Carl R Rice
Between 389 and 399 CE, the Roman emperors Valentinian II, Theodosius I, Arcadius, and Honorius issued a series of laws directed at a heretical Christian group known as the Eunomians (CTh 16.5.17 (389), 23 (394), 25 (395), 27 (395), 34 (398) and 36 (399)). Prominent among the rights under discussion in these laws was the ius testamenti faciendi (i.e., the legal right to make a will under Roman law). The rapid-fire promulgation of these laws and the tantalizing, decade-long legal back-and-forth—wherein these emperors alternately stripped and restored legal privileges, rescinding, renewing, and rescinding again legal precedents—offer a revealing look at the discourses around what constituted an imperially-sanctioned, normative understanding of religio and its relationship to legal personality and civic subjectivity at the end of the fourth century. In other words, the state tied the law of property to religious conformity and/or deviance and turned to ownership and transfer of material goods to impose its will on its subjects.
Indeed, the interpellation of Eunomians in these and in other laws in the Theodosian Code has drawn some attention in recent literature. Escribano Paño (2007), for instance, focuses on exile-punishments in the laws as social and political marginalization, while Stachura (2006) understands these testamentary regulations as attempts at codifying the consequences of infamia articulated in the so-called “Edict of Thessalonica” (CTh 16.1.2 (380)), which formally declared Nicene Christianity the religio of empire. Despite these interventions, however, these legal enactments, reversals, and re-constitutions merit further study in the broader context of religion and government in the late fourth century.
In this paper, I examine this series of anti-Eunomian legislation as a case study to explore how imperial hegemons used the long-standing principles of property law to order their subjects and to encourage conformity to normative ideas of religio. The anti-Eunomian laws (and their broader legal context) demonstrate the fluctuating discourses about religio and imperial subjectivity in an epoch of profound and long-lasting religious transformation. I argue that these laws were part of a larger complex process by which the Roman imperial state of the third, fourth, and fifth centuries employed a variety of apparatuses to encourage adherence to particular ideas of religio. The ownership and transmission of property was one such important mechanism. As I demonstrate through these laws’ emphasis on the ius testamenti faciendi, the late Roman state frequently intervened in property relationships as part of its coercive agenda. Through regulation of the ius testamenti faciendi (and other testamentary and proprietary rights) the state determined who could own and who could receive property under Roman law. Moreover, as these laws show, in the third and fourth centuries, religio became an important determinant of access to this and other legal privileges.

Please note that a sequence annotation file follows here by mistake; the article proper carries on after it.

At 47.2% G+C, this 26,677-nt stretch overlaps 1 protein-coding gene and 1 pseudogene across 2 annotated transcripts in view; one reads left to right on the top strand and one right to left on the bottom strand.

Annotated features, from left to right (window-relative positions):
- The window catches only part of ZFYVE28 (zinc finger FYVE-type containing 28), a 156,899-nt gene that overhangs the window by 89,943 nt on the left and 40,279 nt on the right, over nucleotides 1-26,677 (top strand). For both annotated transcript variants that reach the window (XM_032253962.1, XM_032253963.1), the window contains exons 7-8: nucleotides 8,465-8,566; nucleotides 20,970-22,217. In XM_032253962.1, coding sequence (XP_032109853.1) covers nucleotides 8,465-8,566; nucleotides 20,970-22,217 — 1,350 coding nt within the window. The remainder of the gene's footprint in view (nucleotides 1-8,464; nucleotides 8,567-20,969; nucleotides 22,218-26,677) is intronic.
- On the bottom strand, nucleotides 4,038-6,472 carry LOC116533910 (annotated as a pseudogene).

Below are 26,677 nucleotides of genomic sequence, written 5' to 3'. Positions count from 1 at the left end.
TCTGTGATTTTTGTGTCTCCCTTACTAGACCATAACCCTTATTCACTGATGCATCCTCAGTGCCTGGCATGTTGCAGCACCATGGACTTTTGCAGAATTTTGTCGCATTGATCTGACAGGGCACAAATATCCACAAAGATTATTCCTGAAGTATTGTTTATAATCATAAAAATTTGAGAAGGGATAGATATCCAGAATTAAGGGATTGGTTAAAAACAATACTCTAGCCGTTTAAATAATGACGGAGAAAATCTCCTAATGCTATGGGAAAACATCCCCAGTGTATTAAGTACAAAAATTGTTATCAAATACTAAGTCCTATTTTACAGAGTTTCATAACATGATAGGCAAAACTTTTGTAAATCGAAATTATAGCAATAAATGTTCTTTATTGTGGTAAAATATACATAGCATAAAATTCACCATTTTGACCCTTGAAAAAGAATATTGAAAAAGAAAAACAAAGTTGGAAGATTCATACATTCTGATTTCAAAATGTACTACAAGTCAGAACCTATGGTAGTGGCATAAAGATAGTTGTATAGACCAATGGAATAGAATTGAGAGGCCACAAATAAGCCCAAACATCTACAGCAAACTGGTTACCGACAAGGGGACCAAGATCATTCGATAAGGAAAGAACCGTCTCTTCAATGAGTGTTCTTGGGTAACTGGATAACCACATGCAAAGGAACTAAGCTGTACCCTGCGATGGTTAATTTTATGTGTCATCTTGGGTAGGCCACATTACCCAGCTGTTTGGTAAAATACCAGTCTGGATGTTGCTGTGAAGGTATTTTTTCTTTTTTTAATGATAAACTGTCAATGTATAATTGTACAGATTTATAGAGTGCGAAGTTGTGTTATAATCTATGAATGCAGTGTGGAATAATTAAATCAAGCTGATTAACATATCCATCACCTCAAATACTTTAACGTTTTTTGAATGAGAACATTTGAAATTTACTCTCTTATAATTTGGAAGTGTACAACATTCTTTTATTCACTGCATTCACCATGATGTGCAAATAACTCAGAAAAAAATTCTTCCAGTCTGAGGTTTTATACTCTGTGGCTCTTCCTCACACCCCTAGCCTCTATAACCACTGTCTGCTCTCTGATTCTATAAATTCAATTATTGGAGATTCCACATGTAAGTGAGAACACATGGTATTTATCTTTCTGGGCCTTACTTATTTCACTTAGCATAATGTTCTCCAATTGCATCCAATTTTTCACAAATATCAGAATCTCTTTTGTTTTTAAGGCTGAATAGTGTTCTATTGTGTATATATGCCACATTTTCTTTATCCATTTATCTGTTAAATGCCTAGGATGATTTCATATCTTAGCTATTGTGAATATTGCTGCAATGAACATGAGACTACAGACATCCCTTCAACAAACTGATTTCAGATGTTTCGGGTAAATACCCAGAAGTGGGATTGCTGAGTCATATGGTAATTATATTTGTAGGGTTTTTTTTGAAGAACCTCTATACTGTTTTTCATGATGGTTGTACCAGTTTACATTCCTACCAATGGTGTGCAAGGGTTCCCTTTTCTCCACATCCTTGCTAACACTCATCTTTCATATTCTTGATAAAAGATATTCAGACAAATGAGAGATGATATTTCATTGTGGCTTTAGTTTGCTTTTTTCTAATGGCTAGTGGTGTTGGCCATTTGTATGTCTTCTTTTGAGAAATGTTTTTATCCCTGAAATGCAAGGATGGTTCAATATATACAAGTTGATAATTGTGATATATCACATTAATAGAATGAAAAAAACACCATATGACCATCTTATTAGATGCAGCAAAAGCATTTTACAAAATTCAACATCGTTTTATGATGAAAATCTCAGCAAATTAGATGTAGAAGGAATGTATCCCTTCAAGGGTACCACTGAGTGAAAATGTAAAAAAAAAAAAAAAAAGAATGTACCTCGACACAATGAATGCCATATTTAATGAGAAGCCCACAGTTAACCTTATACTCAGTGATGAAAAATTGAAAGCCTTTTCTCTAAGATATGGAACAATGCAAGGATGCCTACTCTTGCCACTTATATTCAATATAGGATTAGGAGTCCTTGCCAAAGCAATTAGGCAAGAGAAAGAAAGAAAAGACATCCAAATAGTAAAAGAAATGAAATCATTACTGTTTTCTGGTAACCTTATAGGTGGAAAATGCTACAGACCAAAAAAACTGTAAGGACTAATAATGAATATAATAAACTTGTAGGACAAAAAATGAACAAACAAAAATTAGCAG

Law and Society in Late Antiquity